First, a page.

Monday, January 27, 2014

One Painting: A Year of Tweaking

After meeting with a critique group last Friday, I found myself once again adjusting and adapting Taken Under the Wing in preparation for entering it in yet another competition. As I looked at past images of this painting, I was surprised to see that the first version of Taken Under the Wing was posted on January 22, 2013, just a year ago. I really liked this painting and had so many positive remarks from friends and viewers, that I thought it was pretty much perfect.

Taken Under the Wing - 1/22/2013
I can't remember when I first sent the image off to a competition, but I remember getting a national level juror's critique and suggestions last April. At that time I worked on the bottom of the painting, adding more color and eliminating the gold underpainting. I really thought this painting was my ticket to a show at the national level.

Taken Under the Wing April - October 2013
But it wasn't . . . Another big name in watercolor told me the main reason the painting didn't make it into a big show was that the dark wing on the left led the viewer out of the painting. ( This just leads the judge's eye to the painting on the left of yours!)

After softening the dark edge of the wing, I sent an image into yet another competition and, you guessed it, another rejection.

That led me to conclude that this painting was way to precious to me. I needed to step back and stop looking at it as "this is as good as it gets," but rather, "how can I take this to the level I believe it can be?" So I took it to two different groups this month and asked them to look at it with a really critical eye and help me bump it up. And then I truly listened. 

(A side note: your friends and fellow artists can tell when you aren't open to suggestions. When you have that "too precious" attitude about a piece of work, they aren't going to pick apart a painting.)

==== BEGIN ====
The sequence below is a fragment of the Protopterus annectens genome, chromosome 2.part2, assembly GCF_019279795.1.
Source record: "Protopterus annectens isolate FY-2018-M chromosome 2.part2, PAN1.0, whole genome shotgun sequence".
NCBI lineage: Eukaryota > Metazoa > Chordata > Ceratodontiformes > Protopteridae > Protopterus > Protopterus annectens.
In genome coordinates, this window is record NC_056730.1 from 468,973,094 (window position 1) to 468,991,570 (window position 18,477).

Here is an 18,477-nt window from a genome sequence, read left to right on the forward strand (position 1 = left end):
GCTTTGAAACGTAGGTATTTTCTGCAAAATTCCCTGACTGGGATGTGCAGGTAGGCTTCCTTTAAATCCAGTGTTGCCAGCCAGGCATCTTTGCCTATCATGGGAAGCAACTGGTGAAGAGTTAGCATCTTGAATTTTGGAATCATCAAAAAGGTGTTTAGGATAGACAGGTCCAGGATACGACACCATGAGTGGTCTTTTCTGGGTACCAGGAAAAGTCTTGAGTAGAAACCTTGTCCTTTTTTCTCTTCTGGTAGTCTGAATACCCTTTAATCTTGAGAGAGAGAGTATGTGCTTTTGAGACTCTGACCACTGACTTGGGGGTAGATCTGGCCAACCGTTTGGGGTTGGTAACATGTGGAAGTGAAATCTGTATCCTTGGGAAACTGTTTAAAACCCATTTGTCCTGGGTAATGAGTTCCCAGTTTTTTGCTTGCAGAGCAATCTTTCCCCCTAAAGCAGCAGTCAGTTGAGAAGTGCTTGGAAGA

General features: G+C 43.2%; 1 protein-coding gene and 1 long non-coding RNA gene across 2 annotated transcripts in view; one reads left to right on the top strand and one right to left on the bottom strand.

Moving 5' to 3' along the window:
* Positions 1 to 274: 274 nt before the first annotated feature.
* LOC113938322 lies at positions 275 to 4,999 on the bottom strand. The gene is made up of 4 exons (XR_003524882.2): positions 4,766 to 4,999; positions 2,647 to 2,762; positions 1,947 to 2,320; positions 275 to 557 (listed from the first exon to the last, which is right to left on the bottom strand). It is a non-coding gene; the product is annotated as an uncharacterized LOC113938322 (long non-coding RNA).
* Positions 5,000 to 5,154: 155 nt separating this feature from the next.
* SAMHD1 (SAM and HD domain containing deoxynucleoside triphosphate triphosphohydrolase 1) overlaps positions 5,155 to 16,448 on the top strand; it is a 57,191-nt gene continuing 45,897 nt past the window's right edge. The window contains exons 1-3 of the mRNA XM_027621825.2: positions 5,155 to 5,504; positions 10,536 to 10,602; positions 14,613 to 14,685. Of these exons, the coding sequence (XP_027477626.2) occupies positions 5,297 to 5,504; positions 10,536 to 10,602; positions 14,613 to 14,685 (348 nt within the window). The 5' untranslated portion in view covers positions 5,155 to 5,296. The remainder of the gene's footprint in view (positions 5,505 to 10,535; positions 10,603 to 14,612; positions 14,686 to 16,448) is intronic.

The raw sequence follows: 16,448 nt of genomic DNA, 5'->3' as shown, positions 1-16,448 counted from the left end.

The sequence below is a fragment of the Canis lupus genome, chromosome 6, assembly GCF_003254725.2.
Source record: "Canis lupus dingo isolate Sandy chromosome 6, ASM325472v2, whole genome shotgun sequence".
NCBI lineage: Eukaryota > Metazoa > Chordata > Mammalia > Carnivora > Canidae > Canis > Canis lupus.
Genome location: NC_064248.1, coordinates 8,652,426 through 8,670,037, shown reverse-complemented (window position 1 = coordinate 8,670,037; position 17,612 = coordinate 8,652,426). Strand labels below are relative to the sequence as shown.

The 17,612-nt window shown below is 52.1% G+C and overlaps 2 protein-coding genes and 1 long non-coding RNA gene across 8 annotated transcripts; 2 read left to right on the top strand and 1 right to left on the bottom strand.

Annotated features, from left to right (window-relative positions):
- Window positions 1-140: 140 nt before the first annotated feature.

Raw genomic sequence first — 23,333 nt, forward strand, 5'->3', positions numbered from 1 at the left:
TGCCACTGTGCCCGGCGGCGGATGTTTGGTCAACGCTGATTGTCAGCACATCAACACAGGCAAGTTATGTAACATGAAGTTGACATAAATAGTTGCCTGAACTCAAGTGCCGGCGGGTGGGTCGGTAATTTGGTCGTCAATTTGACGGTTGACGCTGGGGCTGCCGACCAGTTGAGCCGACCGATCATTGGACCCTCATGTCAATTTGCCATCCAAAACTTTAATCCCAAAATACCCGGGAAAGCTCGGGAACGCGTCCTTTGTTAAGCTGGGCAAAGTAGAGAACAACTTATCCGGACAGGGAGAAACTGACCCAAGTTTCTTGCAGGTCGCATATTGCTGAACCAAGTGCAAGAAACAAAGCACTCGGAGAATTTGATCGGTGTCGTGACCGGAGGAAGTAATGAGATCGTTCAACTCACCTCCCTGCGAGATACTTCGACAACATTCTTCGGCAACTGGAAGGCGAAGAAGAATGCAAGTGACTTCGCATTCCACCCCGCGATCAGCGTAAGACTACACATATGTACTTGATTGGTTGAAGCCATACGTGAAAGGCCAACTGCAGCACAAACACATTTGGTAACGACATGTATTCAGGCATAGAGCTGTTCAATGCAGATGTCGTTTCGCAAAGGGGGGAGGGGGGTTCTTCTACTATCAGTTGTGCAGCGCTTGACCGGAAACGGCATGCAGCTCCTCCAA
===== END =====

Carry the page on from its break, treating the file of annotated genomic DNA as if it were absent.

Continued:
Here's the iteration after meeting with group 1. I moved where the wing meets the bird's body in the left hand side heron. I added more true darks and enhanced the birds' details. I also added some lights to the tree's needles.
Taken Under the Wing  1-18-2014

And below you can see the changes I made after meeting with group 2 on this past Friday. I did three things: I lifted some passages on the dark wing to give it variation and bounce from the other wing, I defined the legs a bit more, and (the most dramatic change) I darkened the lower right-hand area of the painting. Now I see that the earlier version has no change in the bottom 1/3 of the painting which makes it pretty uninteresting. As I look at the image below, I see that the painting is much more resolved and my eye is led in the through the painting. What do you think about this painting's evolution?

Taken Under the Wing 1-27-2014
I'm about to enter it in another competition. Wish me luck!


Ruth Armitage said...

Wow, Margaret! Adding the dark to the lower right really makes a big difference in the balance of the painting. Wishing you the confirmation that you deserve after all this hard work.

Paula said...

I found you on Ruth's blog. I am an encaustic artist & friend of hers. I think I would have had to take the same journey as you. I loved the first piece. It seemed worthy of a competition to me as well. And yet, I do see the wonderful intensity and balance that the final painting brings to the table. I think that the interest level with the more defined and bolder color choices really nailed it. It is definitely a winner.

Margaret Godfrey said...

Thank you, Paula, I just sent it off to a competition yesterday. Since I sent off 2 entries, in a way, I'm competing with myself to get a painting in the WSO show! :-))